The Fourth Power: A Grand Strategy for the United States in the 21st Century

The Fourth Power: A Grand Strategy for the United States in the 21st Century

The Fourth Power: A Grand Strategy for the United States in the 21st Century

The Fourth Power: A Grand Strategy for the United States in the 21st Century

Synopsis

Today, even as America asserts itself globally, it lacks a grand strategy to replace "containment of communism." In this short, sharp book, Gary Hart outlines a new grand strategy, one directing America's powers to the achievement of its large purposes. Central to this strategy is the power of American ideals, what Hart calls "the fourth power." Constitutional liberties, representative government, press freedom - these and other democratic principles, attractive to peoples worldwide, constitute a resource that may prove as important to nationalsecurity and the national interest in this dangerous new century as traditional military, economic and political might. Writes Hart: "The idea that government exists to protect, not oppress, the individual has an enormous power not fully understood by most Americans who take this principle for granted from birth. Far more nations will follow us because of the power of this ideal than the might of all our weapons." Against those who view America's noblest values as an inconvenience or even hindrance to the exertion of influence abroad, Hart warns that we ignore principle only at our peril. Such an approach may serve short-term goals, but there are costs; among them is the compromising of a crucial strategicasset, America's fourth power. Certain objectives require a military response--few serious people would disagree. The question is "whether America's purposes are best achieved through empire and force or through principle and persuasion." To suggest the former, Hart argues, is to misread both history and our currentrevolutionary age, one where terrorism, the internationalization of markets, information technology, eroding nation-state authority and other realities demand not doctrines of superstate unilateralism and preemption but rather appreciation for new collective security structures, internationalregulatory bodies, even forms of collaborative sovereignty. Applying the best insights of strategy to statecraft, Hart finds fuzziness, overreaching, and "theological" simplicity in America's current foreign policy. Nor does he believe the war on terror, necessary in the near term, will itself serve to chart America's larger strategic course. A bracingvision of an America responsive to a full spectrum of global challenges, The Fourth Power calls for a deeper understanding both of the threats we face and the profound strengths at our disposal to fight them.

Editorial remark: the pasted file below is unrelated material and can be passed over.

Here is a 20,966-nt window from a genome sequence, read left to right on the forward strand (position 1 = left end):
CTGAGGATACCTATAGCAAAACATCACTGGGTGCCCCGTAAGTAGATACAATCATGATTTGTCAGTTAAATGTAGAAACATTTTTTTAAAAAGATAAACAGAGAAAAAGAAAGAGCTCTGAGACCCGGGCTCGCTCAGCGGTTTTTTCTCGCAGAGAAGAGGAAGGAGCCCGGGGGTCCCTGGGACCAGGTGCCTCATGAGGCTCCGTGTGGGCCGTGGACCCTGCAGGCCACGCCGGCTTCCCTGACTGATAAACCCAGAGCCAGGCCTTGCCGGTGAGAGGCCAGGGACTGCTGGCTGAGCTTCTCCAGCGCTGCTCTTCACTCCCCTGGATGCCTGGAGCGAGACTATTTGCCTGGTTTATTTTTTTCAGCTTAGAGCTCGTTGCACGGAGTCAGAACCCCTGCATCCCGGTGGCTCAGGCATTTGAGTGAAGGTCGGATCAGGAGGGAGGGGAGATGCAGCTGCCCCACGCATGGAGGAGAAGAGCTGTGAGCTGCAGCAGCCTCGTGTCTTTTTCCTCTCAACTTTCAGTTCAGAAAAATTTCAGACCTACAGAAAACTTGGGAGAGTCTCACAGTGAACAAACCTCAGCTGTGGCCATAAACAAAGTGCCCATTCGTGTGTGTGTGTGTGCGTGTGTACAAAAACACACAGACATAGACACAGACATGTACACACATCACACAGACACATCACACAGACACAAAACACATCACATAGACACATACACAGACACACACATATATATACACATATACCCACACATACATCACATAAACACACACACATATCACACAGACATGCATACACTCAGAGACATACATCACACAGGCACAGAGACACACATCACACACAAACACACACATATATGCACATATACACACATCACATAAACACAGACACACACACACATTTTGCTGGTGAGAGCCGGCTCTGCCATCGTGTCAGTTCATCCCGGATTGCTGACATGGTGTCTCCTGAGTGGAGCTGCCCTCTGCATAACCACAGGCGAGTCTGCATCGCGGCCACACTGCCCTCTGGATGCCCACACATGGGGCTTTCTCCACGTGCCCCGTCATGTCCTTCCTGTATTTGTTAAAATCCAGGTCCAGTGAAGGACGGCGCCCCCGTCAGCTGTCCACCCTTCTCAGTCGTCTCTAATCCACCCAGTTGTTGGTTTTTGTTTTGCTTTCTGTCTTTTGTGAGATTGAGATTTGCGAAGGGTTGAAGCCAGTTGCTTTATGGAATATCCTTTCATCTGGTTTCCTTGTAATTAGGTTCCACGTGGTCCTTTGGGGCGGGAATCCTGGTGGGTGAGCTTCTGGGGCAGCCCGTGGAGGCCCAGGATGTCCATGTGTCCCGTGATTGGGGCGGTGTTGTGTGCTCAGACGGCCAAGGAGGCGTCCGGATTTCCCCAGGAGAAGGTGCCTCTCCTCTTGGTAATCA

Excerpt

The arguments put forward in this work are straightforward, if not simple. the early twenty-first century is characterized by revolutionary new realities. Following the end of the Cold War until the terrorist attacks of September 11, 2001, the United States lacked a national strategy for addressing these new realities and for applying its powers to its larger purposes. Beginning with the invasion of Iraq, that strategic vacuum has begun to be filled by a strategy of empire. An imperial strategy, however, violates the democratic republican principles upon which our nation is founded. Alternatively, a principled application of our economic, political, and military powers to the large purposes of providing security, enlarging opportunity, and expanding liberal democracy represents both a more comprehensive response to new revolutionary realities and a more plausible and effective grand strategy. Such a grand strategy can contribute to the restoration of the ideal of the American Republic.

A historic argument has been opened that the United States is, like it or not, an empire. the only issue, it is argued, is what kind of empire we will be. This is a false and dangerous proposition, one that misunderstands both the realities of our age and the authentic and unique character of America. Though the strategy of empire, especially as it has been demonstrated . . .

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